Charlton 1, Brighton 3
As has become something of a routine in south London, most of the heart-stopping drama occurred off the pitch when relegated Charlton Athletic met promotion hopefuls Brighton.
There were well-attended marches before the kick-off, a delay while beach balls and balloons were cleared from the pitch in the first half and another delay for a flare in the second.
This was the continuing protest against the ownership of Belgian Roland Duchatelet which has become the focus of dismay from fans who will watch their club in League One next season.
The game was mostly irrelevant as points mean nothing and pride has been drained from the club. That was underlined by an early goal from the visitors and a final 1-3 scoreline lifted only for the home fans by Berg Gudmundsson’s 51st minute equaliser. Parity was held for just four minutes before Brighton pulled ahead and staked their claim to be in contention for the Premier League.
Charlton manager Jose Riga said: “The players gave their all and competed. We had a good reaction in the second half and equalised.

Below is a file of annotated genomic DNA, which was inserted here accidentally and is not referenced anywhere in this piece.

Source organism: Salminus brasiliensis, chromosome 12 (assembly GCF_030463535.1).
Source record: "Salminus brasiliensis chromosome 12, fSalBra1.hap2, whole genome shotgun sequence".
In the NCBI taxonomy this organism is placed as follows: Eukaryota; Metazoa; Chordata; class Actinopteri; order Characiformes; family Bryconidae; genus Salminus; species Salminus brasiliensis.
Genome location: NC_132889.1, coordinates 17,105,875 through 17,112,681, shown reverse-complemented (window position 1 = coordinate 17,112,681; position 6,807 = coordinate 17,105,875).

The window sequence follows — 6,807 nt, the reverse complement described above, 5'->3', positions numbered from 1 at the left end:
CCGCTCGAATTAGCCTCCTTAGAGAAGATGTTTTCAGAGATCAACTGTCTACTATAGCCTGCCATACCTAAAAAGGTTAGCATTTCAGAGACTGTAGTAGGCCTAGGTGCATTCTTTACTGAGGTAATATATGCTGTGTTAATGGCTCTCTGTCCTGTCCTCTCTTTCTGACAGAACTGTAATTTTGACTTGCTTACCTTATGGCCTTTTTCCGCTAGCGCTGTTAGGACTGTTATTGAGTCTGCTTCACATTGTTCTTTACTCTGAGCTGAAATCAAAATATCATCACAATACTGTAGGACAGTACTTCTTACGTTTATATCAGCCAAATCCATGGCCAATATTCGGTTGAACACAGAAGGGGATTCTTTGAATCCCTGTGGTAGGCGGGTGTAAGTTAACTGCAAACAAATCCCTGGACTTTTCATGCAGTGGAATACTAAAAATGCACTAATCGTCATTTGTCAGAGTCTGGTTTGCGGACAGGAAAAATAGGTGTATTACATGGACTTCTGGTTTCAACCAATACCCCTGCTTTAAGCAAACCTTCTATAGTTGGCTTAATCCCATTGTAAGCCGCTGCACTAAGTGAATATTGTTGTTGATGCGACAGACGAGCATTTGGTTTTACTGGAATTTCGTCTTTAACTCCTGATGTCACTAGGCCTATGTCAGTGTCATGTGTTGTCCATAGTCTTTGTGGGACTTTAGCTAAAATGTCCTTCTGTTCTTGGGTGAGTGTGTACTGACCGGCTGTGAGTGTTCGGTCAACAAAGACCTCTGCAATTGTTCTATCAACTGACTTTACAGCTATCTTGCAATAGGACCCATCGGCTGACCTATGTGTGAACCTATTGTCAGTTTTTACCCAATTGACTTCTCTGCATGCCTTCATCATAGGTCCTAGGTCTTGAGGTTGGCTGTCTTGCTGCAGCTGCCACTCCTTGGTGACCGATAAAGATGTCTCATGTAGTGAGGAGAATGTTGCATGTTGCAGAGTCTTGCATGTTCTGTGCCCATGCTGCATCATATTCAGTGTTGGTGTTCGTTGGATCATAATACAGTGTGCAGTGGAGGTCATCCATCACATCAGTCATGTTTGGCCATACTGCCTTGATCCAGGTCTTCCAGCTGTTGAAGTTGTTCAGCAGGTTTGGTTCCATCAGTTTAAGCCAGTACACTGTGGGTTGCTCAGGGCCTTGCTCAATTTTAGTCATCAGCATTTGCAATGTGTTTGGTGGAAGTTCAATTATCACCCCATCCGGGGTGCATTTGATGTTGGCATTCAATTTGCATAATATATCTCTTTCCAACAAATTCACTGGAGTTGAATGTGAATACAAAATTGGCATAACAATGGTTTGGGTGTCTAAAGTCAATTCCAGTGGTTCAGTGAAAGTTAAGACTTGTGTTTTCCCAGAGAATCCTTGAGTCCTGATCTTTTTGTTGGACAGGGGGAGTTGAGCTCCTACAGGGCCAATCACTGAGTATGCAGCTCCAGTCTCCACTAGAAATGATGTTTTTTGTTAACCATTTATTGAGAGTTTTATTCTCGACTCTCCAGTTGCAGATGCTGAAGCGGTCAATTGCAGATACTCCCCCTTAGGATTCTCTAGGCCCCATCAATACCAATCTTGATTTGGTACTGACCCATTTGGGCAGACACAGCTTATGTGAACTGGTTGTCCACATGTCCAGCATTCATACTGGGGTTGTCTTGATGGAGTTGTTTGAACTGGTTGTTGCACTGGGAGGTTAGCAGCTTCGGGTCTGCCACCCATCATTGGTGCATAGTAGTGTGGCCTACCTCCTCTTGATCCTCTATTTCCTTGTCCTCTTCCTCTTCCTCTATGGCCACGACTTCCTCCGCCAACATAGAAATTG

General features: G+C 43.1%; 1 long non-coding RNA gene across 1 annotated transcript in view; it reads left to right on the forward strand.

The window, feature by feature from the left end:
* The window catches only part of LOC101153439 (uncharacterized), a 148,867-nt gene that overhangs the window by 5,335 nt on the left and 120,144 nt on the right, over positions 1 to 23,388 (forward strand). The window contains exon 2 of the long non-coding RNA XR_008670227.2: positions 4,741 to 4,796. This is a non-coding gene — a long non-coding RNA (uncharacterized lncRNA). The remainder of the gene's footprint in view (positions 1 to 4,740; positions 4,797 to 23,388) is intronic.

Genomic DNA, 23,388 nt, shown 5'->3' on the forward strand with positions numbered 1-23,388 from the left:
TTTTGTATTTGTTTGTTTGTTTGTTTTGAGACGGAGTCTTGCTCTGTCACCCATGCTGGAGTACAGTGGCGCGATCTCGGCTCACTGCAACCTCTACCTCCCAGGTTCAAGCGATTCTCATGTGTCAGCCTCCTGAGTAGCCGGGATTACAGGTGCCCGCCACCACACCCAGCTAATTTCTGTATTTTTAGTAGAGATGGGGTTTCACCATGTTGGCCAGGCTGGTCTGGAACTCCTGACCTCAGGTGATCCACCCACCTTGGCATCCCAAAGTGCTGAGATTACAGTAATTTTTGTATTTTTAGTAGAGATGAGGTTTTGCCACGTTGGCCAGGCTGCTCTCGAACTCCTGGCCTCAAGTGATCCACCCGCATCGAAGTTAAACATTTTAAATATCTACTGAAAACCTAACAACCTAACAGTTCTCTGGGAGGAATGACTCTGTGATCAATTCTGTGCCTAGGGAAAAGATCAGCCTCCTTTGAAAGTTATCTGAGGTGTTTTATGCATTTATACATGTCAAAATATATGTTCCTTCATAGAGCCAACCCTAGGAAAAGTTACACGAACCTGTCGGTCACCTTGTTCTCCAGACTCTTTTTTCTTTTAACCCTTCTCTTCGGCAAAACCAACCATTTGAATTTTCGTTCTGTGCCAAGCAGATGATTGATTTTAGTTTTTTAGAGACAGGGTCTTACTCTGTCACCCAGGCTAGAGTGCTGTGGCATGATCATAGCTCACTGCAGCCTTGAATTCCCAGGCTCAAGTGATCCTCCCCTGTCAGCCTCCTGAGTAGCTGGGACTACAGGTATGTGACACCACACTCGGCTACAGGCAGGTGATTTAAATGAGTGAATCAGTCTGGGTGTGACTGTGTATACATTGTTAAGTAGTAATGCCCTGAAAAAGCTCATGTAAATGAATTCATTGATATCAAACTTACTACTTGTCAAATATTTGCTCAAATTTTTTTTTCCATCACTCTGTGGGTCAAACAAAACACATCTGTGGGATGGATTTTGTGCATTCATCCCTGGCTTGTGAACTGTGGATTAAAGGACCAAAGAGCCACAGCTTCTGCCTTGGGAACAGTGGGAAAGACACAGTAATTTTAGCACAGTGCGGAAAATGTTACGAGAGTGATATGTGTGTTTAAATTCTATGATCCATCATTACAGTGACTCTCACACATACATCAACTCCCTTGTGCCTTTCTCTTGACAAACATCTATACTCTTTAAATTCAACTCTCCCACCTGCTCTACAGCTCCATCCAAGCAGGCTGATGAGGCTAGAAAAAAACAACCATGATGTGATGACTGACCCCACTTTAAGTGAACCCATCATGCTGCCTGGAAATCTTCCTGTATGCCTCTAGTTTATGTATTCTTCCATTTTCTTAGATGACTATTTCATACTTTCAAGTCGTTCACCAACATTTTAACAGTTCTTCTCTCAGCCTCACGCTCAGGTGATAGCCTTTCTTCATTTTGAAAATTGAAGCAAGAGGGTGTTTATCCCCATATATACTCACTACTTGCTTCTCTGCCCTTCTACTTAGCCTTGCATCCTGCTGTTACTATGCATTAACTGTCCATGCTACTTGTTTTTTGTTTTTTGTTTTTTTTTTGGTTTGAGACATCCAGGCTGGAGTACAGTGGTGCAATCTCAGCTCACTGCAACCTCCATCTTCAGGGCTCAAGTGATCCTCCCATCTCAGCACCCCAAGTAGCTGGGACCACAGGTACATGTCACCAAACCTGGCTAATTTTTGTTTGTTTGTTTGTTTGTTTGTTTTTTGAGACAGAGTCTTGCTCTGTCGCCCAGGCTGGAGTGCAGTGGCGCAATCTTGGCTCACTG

“Of course I’d prefer another atmosphere than this one. Communication will not be enough. It’s about acting and showing some decisions now.
“We have to learn from our mistakes. It happens, relegation. We can build something. You see the story of Bournemouth. That is an inspiration for us and a lot of teams.”
Bury 1, Millwall 3
If Charlton are heading for League One they might receive a few waves from a team on the up escalator. Millwall , for so long inconsistent, are beginning to put together a run that will certainly see them in the play-offs and might even make them favourites for the third berth.
They sit third now after a pleasing 1-3 win at Bury and while an automatic place is not impossible, they will probably run out of track with just two games remaining.
It was Blackburn loanee Chris Taylor who settled nerves at the beginning of the game with a fourth minute goal and settled them again in the 83rd, confirming the win that had been presented by Steve Morison’s 18th of the season.
Manager Neil Harris said: “At times we had a real Millwall look about us. We weren’t free flowing with the ball and we played second-ball football a lot of the time with a high tempo. We really had to stand strong physically. I thought we really had to dig in.”